Thursday, November 11, 2010

Who watches the Watchmen? Part 2 of 2

It's been a while since I mentioned the MRI project with Will. Since Will is a partner, he usually isn't that involved in the day-to-day management of a project. Therefore, an associate is the next level down at my office (and at many firms across the country) who would actually manage a project. For the MRI project, Will assigned Orville as the managing associate, me as the architect, and Intern Devon as the intern/drawing-and-printing lackey. It's a small project, really--we're putting in an MRI into an existing space and renovating some nearby offices as well. What makes it tough is that the project has to be built on a really fast schedule so that research group that's going in halvsies with the research facility can move into the MRI suite in March and start doing their research. Like big research. Like they're-on-the-cusp-of-curing-three-major-diseases big. Oh, and did I mention that we haven't even finished the construction documents for the project, and they're picking the contractor in December? And they want all this done in less than three months (Jan-Mar)?

I'll wait a moment while all my architectural readers twitch and convulse regarding those last few sentences.

So, Will puts me on the project because I've done four MRIs in ten years, three of them in the last five years. Will brings on Orville presumably to run the project and because he has a lot of construction experience and has done two MRIs himself. However, in the past couple of months, I have found that I really like Orville as a person and loathe him as an architect. I'm having to get all the engineers in the room for coordination meetings and and run those coordination meetings as well as the meetings with the users and basically run this project. Orville has done the specs for the project (eventually), but hasn't really reviewed the drawings at any point that I can tell. He comes in at ten am and calls me eventually to ask "hey, did uh....did you see...........this...this email from So-and-So...?" And my response is almost always, "Yeah. Go up in your email about five or six exchanges to where So-and-So responded at 9:34 am and you'll see our solution to the problem." Dude wasn't even in on Friday, and these drawings are due this Monday. While Orville has had some interesting comments and suggestions on how to fix things, it's like his head isn't even in the project most of the time. Even riding in a car with him from the research facility back to our office is unsettling and time-wasting--there's a quick exit off the highway that takes you straight to our office, but he's wandering all over the back roads of Denver's industrial fringes and has-been neighborhoods.

This is my fear, as un-PC as it might be to say or write it: I think Orville is going senile.

He's 67, and several years ago he had some work done on his heart (stents or something), and according to my dear friend Vinnie the psychologist, having your heart worked on in such an invasive way can really slow you down both in terms of physical speed and mental processing capacity. And I fear that's what's happened to Orville. He is quite literally acting too slow to be on this project with Devon and me. So on a project in which I'm only supposed to work about 4-8 hours a week (which is what Will told Sven), I'm working more like 20 hours a week because it's the only way to make the project even stand a chance of being successful.

So here's my question, faithful readers: is it wrong of me to express this concern to Sven? I feel like I'm being ageist if I say something like "Orville is too slow to run this project", but I feel like I need to explain to Sven why I'm not able to fully keep on top of the four Gestalt projects I'm running for him and why I've had to work overtime for the past couple of weeks. Further, I'm hearing from other folks in the office that they've had similar experiences in working with Orville (e.g., the interior designer who had to suck it up and run the client meetings because they no longer had the patience for Orville's constant non sequiturs, jokes, and random stories of his childhood growing up in Leadville). At least people like him (which is more than Howie can say for himself at the moment), but working with him is frustrating and unproductive.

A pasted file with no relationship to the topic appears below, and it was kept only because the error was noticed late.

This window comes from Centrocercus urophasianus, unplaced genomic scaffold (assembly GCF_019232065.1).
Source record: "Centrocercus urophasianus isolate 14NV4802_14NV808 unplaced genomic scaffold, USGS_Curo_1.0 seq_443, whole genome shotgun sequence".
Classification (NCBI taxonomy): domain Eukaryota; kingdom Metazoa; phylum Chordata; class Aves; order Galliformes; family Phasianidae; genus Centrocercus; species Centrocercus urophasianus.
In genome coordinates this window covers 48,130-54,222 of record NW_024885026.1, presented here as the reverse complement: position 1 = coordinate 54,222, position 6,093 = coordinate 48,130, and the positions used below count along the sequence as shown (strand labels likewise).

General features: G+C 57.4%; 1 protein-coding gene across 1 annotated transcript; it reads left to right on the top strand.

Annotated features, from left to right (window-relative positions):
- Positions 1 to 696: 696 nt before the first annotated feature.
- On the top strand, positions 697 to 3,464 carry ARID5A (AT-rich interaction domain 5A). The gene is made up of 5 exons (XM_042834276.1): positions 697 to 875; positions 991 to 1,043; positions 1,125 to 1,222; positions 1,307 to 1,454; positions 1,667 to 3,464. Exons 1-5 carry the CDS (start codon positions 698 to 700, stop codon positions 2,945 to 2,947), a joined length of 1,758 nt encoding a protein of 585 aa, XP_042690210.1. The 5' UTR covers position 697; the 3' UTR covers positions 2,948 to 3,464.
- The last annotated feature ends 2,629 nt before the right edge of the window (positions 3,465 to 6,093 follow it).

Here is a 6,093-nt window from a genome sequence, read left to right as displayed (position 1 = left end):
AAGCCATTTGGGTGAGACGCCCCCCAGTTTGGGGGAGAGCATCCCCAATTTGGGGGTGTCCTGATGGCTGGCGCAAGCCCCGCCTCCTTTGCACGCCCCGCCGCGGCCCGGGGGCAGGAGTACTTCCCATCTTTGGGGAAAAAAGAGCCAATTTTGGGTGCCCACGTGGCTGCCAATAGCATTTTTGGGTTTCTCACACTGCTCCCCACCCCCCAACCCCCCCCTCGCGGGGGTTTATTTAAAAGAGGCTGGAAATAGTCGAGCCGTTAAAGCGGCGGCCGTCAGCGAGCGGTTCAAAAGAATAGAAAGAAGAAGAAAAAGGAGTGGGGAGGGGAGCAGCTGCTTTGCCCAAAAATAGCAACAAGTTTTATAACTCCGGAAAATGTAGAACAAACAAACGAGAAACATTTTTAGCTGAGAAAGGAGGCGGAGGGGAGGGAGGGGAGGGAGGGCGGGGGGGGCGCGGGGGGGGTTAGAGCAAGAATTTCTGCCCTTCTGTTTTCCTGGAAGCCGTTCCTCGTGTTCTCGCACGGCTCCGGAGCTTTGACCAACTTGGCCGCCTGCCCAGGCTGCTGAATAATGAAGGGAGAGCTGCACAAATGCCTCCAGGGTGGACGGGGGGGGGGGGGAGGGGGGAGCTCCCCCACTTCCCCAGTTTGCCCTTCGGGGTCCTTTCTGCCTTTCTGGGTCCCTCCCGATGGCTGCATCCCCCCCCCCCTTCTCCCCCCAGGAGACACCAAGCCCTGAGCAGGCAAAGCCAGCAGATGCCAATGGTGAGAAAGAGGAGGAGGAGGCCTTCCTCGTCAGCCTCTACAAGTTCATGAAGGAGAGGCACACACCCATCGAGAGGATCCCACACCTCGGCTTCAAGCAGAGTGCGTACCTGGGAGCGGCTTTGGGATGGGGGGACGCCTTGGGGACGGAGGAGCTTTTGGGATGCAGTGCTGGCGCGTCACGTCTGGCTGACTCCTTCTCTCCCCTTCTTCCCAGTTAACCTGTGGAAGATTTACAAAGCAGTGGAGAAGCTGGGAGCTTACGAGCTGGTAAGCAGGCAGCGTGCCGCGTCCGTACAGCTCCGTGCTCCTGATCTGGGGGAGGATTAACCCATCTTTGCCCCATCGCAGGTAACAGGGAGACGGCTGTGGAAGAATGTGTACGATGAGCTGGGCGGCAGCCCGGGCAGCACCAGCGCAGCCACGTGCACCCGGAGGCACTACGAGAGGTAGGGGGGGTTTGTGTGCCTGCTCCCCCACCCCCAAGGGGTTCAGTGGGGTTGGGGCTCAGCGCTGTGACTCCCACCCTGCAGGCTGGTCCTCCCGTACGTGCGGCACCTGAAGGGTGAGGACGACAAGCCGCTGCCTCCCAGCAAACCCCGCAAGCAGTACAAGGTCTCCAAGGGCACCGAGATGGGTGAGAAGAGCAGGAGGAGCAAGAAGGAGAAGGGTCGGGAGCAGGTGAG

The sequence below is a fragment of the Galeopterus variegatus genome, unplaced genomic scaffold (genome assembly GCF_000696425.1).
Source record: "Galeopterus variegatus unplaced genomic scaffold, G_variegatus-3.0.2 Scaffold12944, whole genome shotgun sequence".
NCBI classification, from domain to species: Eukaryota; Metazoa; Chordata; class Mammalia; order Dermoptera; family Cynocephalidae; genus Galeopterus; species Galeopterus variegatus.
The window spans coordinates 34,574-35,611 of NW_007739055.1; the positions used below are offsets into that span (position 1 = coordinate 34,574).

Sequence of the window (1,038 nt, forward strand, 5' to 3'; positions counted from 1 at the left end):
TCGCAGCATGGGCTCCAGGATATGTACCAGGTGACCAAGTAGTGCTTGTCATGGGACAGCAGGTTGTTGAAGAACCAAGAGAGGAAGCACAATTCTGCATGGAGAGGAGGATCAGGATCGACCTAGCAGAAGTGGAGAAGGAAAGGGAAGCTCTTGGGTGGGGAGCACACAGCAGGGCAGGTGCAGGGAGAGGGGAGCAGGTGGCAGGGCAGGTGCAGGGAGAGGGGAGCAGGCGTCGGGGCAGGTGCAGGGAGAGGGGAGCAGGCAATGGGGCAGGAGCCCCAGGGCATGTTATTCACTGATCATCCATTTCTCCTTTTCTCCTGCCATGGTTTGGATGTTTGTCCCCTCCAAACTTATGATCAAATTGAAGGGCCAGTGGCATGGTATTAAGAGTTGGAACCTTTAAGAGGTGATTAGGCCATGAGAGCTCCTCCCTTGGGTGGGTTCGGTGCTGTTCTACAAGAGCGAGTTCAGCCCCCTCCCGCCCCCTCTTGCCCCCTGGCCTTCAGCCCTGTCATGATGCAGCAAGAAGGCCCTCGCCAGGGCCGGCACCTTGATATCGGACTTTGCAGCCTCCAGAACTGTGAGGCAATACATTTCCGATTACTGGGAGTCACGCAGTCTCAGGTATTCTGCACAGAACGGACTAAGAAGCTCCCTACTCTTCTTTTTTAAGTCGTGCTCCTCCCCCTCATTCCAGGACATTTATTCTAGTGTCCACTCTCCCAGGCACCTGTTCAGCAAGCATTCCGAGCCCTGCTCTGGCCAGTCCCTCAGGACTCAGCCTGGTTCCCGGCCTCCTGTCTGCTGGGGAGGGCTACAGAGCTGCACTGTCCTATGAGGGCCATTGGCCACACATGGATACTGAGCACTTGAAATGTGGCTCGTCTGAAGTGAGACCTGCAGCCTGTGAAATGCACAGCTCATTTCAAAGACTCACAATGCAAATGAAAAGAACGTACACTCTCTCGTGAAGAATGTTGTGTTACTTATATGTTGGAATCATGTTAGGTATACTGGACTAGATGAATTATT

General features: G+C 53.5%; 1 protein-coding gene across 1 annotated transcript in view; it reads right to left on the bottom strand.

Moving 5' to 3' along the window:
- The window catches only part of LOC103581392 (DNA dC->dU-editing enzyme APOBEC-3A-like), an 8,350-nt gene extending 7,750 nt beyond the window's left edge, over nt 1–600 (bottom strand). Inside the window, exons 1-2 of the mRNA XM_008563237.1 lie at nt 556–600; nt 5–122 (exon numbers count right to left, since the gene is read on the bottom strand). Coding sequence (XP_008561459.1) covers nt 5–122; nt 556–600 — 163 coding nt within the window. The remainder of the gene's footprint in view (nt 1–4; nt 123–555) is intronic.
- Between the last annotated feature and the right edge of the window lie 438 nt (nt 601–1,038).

Thoughts?

11 comments:

LMH said...

That's a tough situation. There is little management recourse to take - do you talk to Will about Orville being too old? What's he going to do about it? Can't do much.

So, it sounds like you have to do what you are doing - your job and his. Orvile won't notice he's too old for the job, and it's illegal for someone else to tell him so. It's surprising he didn't get let go in the many rounds of layoffs.

Kimberly said...

I think you could tell Sven that the MRI project is taking up more of your time than expected and let him draw some conclusions from that. I probably wouldn't call out Orville.

paul mitchell said...

When it comes down to the nut-cutting, the reason for your position is to make money. If there is someone that is throwing off the fast-track schedule, it is your responsibility to speak up. That is your JOB, in my opinion. It might seem heartless and cruel, but it is just business and your goal is to be the best in your field, obviously.

If you simply do not want to hurt the guy's feelings, that is wonderful, tell Will the situation, that you are taking control and move forward. You need to be recognized for your talents that keep the project on schedule. Plus, it helps Will with future scheduling to know that Orville is off his game.

Projects like this are my favorite. Get in, finish the project, get paid. Awesome.

Andrea said...

you could talk about the problem (that he is to slow) without attributing it to age. Or to anything. Just let Sven know about the problem.

Scarlett said...

Pixie - it may not be so much age as it is Alzhiemers. That's usually how it presents at first, especially if the person is adept at covering for the memory losses. He's also at the right age. Your description of this was frighteningly similar to what my grandmother was like.

I think you have an obligation to tell the partners that you think something is physically wrong with Orville - if he is sick, he needs care, not enabling.